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Once again, San Diego County and sheriff sued for wrongful death of mentally ill prisoner

San Diego Union-Tribune - 2/27/2024

San Diego County, its sheriff and several health care contractors have been sued — yet again — by family members of a person who died in county jail.

According to the latest legal complaint, Sheriff's Department officials were well aware that Matthew Settles had a long history of mental illness but failed to prevent him from taking his own life while being held in the George Bailey Detention Facility in Otay Mesa.

The litany of allegations is consistent with case after case leveled against Sheriff Kelly Martinez and her predecessor, Bill Gore.

Specifically, the Sheriff's Department placed Settles in isolation, overlooked his psychiatric care, did not make sure he took his prescribed medication and negligently allowed him to take his own life, the lawsuit says.

"No provider alerted correctional staff that Matthew needed to be moved out of segregation," the lawsuit filed last week in San Diego federal court alleges. "Matthew Settles died after being neglected in extreme isolation for four weeks."

Neither the county nor the Sheriff's Department would comment on the litigation.

"We have not yet had the opportunity to review the attached suit," sheriff's spokesperson Lt. David LaDieu said by email. "Even still, this is related to ongoing litigation, we will not be making a comment at this time."

The lawsuit also named as defendants two contract health care providers, two mental health clinicians, a psychiatrist and a psychiatric nurse who worked in San Diego County jails.

The Settles complaint is the latest in a growing number of lawsuits against the county and its Sheriff's Department. The agency has been sued repeatedly for what families say were their loved ones' wrongful deaths and accused of excessive use of force by deputies.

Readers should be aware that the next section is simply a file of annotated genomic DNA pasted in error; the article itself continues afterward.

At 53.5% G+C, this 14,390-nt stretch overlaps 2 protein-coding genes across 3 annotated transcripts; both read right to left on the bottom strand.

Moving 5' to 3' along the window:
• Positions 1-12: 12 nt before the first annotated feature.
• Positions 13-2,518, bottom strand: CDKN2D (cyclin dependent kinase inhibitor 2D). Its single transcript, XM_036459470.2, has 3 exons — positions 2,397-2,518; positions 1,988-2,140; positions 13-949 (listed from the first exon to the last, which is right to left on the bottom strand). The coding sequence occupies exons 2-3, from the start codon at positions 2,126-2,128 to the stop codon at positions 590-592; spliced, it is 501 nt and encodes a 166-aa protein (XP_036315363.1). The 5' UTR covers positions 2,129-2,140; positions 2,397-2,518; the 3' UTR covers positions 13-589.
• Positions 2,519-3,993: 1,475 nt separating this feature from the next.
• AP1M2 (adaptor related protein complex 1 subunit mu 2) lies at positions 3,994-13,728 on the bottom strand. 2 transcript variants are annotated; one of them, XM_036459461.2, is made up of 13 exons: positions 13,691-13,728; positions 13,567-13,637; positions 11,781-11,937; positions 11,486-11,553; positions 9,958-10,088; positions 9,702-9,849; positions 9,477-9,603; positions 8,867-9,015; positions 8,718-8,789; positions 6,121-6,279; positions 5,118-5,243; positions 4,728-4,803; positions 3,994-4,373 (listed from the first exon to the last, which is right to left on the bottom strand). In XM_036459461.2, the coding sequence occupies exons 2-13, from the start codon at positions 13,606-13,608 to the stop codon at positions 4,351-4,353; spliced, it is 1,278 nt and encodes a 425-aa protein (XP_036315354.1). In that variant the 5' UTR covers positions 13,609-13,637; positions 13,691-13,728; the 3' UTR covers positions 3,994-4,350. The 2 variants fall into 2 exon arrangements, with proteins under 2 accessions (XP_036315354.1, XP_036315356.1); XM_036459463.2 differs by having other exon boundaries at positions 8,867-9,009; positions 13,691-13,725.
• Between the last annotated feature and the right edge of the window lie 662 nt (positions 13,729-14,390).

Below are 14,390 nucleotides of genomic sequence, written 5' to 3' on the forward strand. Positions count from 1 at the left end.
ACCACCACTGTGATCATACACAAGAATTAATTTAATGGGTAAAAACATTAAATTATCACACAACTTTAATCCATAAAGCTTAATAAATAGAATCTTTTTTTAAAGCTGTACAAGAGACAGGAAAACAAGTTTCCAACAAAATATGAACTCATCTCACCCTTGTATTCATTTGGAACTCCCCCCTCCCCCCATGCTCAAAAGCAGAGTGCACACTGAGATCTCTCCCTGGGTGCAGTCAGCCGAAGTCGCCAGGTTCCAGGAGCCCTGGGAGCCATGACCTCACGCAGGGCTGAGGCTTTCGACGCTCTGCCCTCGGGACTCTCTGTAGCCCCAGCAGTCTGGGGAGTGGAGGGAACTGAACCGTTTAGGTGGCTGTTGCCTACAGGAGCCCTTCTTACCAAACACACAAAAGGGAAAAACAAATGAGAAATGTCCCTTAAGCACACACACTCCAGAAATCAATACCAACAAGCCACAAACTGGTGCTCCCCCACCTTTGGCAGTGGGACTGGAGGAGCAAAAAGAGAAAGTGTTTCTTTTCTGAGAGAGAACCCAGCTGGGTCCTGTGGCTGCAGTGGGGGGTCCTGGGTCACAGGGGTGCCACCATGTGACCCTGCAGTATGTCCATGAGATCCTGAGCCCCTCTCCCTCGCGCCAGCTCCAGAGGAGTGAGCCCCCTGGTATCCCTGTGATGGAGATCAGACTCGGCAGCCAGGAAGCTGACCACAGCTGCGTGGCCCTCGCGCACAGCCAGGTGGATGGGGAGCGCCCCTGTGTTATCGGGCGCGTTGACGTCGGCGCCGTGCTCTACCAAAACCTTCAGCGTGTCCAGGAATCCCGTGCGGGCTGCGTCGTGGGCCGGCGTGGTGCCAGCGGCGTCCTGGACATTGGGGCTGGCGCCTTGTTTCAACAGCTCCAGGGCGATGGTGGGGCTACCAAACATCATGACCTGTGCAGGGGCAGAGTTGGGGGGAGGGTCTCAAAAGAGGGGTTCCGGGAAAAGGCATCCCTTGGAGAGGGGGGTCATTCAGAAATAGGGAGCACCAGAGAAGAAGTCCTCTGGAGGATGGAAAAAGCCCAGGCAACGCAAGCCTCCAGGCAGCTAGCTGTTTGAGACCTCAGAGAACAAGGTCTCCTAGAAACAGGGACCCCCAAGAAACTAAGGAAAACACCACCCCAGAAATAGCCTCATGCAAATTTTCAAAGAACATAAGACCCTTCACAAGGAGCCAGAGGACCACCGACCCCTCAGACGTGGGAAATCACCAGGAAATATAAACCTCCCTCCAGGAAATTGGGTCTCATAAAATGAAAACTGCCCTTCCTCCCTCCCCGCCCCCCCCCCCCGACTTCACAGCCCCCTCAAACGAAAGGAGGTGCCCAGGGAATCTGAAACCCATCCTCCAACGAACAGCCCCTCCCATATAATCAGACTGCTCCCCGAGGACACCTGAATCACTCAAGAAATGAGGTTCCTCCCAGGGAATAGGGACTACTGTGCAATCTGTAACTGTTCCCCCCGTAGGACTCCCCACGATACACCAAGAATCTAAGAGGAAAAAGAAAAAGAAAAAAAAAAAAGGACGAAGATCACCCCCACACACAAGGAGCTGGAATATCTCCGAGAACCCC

Over the past five-plus years, San Diego County taxpayers have paid out more than $60 million in jury awards and legal settlements related to misconduct by sheriff's deputies.

Settles, who was 54, was found in medical distress inside his cell on Aug. 16, 2022, during a routine security check by deputies, according to a department news release issued at the time. They immediately initiated medical aid and called 911, the department said.

"Paramedics arrived and provided additional life-saving measures," that news release said. "Despite the efforts of deputies, jail medical staff and paramedics, the man did not survive."

The lawsuit, filed on behalf of Settles' mother, Brenda, elaborates on what happened.

According to the 69-page complaint, the Sheriff's Department was aware that Settles had already been placed into permanent conservatorship back in 2021. Settles was designated gravely disabled and unable to care for himself or make his own medical decisions, the lawsuit noted.

"Matthew refused psychiatric medication and refused care," the complaint says.

He managed to hang himself inside his cell despite his known history of mental illness, including once jumping in front of a trolley and once getting mauled after climbing into the bear enclosure at the San Diego Zoo, the complaint said.